You know that list...that list of all the things you want to get done before the first day of school. We could really make it easier on ourselves as teachers AND better for our students if we eliminated 4 tasks!
1. Decorating the walls with posters, charts, etc.
I used to spend DAYS decorating my room until one year when I had an eye opening experience. It was the year my son was starting pre-K and I took him to "Meet the Teacher". We walked in and the first thing I noticed was that the walls were bare. I thought to myself, "she'll be up here all night getting this room ready for tomorrow" (which was the first day of class). NOPE! I was wrong. The next morning when I dropped my son off, nothing had changed. I was a bit scared. That year, my son learned more than any year after that (and he's 15 now). Why? Because as the walls grew, he grew. And he owned the learning. He took part in the learning. Since then, I changed my view on wall space. Not everything has to be co-created with the students, but if I really want them to retain it, I create it with them. And I don't spend hours decorating the walls before school starts. (See file upload below or click here for a poem you can place on your empty wall to explain to parents why the wall is bare.)
Instead I use that time to long range plan. I look ahead at the curriculum and assessments and begin to plot out the lessons.
2. Creating classroom rules.
I'm guilty of this one too! I used to think of rules for my class before I even had a class of students. I thought I needed to control this. And then on the first day of class I explicitly taught the class MY rules. One day I heard about creating social contracts and the light went off! I've always been a supporter of giving students choice and ownership, so the social contract was up my alley. With a social contract, the class decides together on non-negotiables or rules. The students decide on how they want their classroom to be run and each student agrees and signs the contract. We made ours on a large sheet on anchor chart paper. I wrote what they told be to write. And then any time someone wasn't abiding by the contract, we referred to it and reminded ourselves that we made that agreement.
So instead of pre-planning the classroom rules, I'm freed up to begin building relationships with my co-teachers. We can look at individual student needs to ensure that our lessons take a proactive approach.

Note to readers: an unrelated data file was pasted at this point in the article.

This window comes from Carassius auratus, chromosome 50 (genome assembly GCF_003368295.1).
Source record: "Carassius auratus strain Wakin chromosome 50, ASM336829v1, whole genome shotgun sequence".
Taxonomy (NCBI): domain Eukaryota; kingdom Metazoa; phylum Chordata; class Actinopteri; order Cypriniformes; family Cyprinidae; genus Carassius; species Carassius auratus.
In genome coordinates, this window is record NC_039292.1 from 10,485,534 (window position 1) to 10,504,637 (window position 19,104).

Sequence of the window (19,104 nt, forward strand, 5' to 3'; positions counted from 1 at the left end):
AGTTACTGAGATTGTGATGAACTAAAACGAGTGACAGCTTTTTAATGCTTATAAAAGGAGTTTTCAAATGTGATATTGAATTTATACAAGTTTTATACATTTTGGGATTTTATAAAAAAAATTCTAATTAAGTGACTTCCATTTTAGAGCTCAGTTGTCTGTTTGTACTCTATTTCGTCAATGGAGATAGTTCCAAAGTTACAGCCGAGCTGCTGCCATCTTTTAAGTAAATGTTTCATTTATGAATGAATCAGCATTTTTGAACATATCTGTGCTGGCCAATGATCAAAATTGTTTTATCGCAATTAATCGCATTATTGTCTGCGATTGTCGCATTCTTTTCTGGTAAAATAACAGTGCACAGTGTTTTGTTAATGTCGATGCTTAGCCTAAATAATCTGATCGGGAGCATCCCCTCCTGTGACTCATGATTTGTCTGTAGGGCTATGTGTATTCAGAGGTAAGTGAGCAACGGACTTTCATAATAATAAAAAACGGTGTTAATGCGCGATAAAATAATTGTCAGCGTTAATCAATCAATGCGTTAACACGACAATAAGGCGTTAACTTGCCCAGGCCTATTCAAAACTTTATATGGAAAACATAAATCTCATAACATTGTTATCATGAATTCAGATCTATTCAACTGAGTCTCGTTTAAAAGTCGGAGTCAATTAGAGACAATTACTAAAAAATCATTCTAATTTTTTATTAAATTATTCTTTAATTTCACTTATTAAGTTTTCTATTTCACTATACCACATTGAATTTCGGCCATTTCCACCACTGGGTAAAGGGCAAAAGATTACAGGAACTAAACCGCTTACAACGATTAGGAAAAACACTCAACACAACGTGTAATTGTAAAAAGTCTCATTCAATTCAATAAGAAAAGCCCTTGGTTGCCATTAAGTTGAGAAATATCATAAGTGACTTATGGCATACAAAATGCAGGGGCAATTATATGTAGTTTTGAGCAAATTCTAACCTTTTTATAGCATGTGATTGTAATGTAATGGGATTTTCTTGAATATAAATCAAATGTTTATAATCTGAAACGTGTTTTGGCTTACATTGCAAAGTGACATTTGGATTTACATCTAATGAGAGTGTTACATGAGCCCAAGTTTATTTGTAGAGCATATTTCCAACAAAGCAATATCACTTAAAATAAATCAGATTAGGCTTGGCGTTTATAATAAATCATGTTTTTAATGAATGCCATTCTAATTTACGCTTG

3. Making a word wall.
I used to spend hours making one of these! I would decide on all the words. I would type them. I laminated them and then cut them. It was all uniform and looked great! Took me forever and guess what? It was mostly a waste of my time. Teacher created word walls are accessible to a small group of students. When students are involved in the process of created the word wall, it becomes more comprehensible to them. Instead of created the entire word wall, our time is better spent deciding on the unit or theme of the word wall and creating an outline of the graphic organizer for the word wall. Then students can add labeled pictures and real objects to the wall during instruction.
Now that I'm not spending hours creating the actual word wall, I spend my time looking at the curriculum and deciding what is critical for the students. I sketch out a graphic organizer that will support the information they need to learn and I create a skeletal outline of the organizer on the wall (either on chart paper or with tape on the dry erase board). Then it's ready for my students to interact with. Click here to learn more about interactive word walls.
4. Organizing the classroom library.
We have to let go of this task. Students can take ownership of the classroom library by helping to organize the books into categories. Depending on the age/grade level of the students we can either give them categories or let them work in groups to determine categories for the books. This practice will support building community as well as allow students to forge excitement for reading.
Now that I have these hours back, I can look deeply into the reading and writing units of study. I am given back time to plan out the first read aloud I will do to explicitly model what readers do. I can also start to draft mini lessons for workshop. This is valuable time for planning instruction.
We have lots to do! Let's look at all of our work and decide on what is truly need and beneficial to our students and what can be rethought. It's not that we won't have posters on our walls, rules in our classroom, a word wall, or an organized classroom library. It's just that these things don't need to be completed by the first day of class before your students arrive. On the contrary, our students will benefit from being part of the process of 4 of these tasks.